Managing Stress- Tips for Educators

For a lot of us in Texas, it’s spring break, our much-needed rest before the craziness of test season.  For the rest of you, I know you are anxiously awaiting Easter, which is still a month away.  Whatever your situation, it’s the time of year when we need to talk about stress- yours, your students’, and pretty much everyone’s.  Today, I want to focus on the adults.  Here are my tips for handling your stress in a healthy way.

  1. Believe in yourself!  You’ve done a great job this year.  If you teach a testing grade, remember that your worth does not rest on those exams.   Go in to each day with a positive attitude.  Give yourself a mantra or other affirmation to say to yourself .  “I am a super educator!”  “I make a difference!” “I can doooooooo it!”  Whatever works for you.
  2. Don’t take it out on the students.  The kids are just as stressed as you are. They’re worried about the test too.  They may have situations at home that are making things even harder for them.  Whatever you are feeling, and however they are acting, do not let your stress influence how you treat your students.  If you feel your emotions rising, take a deep breath.  If you have a moment when they are working independently, go to your desk and take a break.  If you do overreact to a situation, take the time when you are calm to apologize to the students.  It will model how to make amends when a mistake is made, and will show that you care about your relationship with them.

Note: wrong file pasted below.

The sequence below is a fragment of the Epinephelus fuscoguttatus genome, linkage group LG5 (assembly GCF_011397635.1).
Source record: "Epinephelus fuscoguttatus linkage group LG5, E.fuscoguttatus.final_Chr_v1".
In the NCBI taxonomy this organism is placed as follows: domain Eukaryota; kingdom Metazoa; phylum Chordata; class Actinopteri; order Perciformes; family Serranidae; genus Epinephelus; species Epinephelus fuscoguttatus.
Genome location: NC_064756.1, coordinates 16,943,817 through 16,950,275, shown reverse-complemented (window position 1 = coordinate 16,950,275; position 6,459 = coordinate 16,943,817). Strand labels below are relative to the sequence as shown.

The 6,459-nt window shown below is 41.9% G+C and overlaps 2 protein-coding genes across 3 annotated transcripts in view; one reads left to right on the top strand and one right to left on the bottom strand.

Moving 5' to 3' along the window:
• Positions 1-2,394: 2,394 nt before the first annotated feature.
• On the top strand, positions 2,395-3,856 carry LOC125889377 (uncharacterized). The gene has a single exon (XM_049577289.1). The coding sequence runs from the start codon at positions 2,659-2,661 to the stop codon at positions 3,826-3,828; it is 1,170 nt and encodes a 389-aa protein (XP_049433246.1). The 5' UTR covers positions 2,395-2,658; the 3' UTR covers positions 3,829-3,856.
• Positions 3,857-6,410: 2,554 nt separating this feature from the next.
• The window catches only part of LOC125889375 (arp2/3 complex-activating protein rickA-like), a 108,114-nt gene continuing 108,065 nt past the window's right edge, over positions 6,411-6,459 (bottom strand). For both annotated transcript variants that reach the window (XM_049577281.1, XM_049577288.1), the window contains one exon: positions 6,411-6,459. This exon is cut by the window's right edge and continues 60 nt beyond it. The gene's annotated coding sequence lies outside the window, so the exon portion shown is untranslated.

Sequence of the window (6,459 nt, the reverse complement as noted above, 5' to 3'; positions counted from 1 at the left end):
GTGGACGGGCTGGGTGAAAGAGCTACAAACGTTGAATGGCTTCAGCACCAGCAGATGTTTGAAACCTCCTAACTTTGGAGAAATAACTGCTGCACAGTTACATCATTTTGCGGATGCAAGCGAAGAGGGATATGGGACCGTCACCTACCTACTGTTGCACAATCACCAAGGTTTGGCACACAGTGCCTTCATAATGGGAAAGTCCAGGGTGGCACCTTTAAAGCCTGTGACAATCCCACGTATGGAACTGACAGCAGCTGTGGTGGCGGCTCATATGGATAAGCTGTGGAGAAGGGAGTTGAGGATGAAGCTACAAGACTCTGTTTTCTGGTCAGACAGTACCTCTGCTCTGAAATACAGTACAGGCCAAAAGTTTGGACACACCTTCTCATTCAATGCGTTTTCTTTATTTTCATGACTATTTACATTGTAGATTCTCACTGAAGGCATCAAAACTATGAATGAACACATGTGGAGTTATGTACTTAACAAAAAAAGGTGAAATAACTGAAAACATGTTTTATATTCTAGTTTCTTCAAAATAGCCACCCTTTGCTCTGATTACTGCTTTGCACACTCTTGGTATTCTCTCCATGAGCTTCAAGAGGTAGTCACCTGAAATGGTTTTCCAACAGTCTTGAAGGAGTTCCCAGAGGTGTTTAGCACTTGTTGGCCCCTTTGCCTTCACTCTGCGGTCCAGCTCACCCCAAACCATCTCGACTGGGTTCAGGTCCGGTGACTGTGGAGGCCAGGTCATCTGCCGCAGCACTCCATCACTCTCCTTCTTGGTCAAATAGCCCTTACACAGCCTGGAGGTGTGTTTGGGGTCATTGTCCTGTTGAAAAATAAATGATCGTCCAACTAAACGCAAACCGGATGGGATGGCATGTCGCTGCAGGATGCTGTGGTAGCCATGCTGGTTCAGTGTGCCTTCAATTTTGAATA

3. Vent to colleagues, but with purpose.  Our colleagues are the best people to talk to because they understand the demands of the profession.  If you need to vent, make sure it is short, and moves into a more productive conversation.  If all you do is talk about what is upsetting you, you will likely not feel any better.  Shift the conversation into a problem-solving brainstorm, or if you think you already know the solution focus on the positive aspects if your work.  This will give you the focus to deal with the area that was bothering you to begin with.
  4. Leave school work at school.  There are papers to grade, report cards to write, lessons to plan. You may have students who you worry about at the end of the day.  As hard as it may be, there need to be a separation between work and the rest of your life.  I’d rather spend an extra half hour at school ensuring everything is done so that my personal time can be my own.  If you can give your full attention to your family, your hobbies, to whatever you are passionate about, you will be happier and more able to manage what is waiting for you at school the next day.
  5. Take care of your mental health needs.  Sometimes the stress is more than you can handle on your own.  You may also have other personal factors impacting how you are handling the stress of your job.  Please talk to your doctor if you feel that you need more support, or find a therapist or other professional to talk to.  Some districts have employee assistance programs, or EAPs, that can connect you with confidential services.  Getting the help you need will help you and, in turn, help your students.


Remember, your kids need you at your best every day until June.  You’ve got this!

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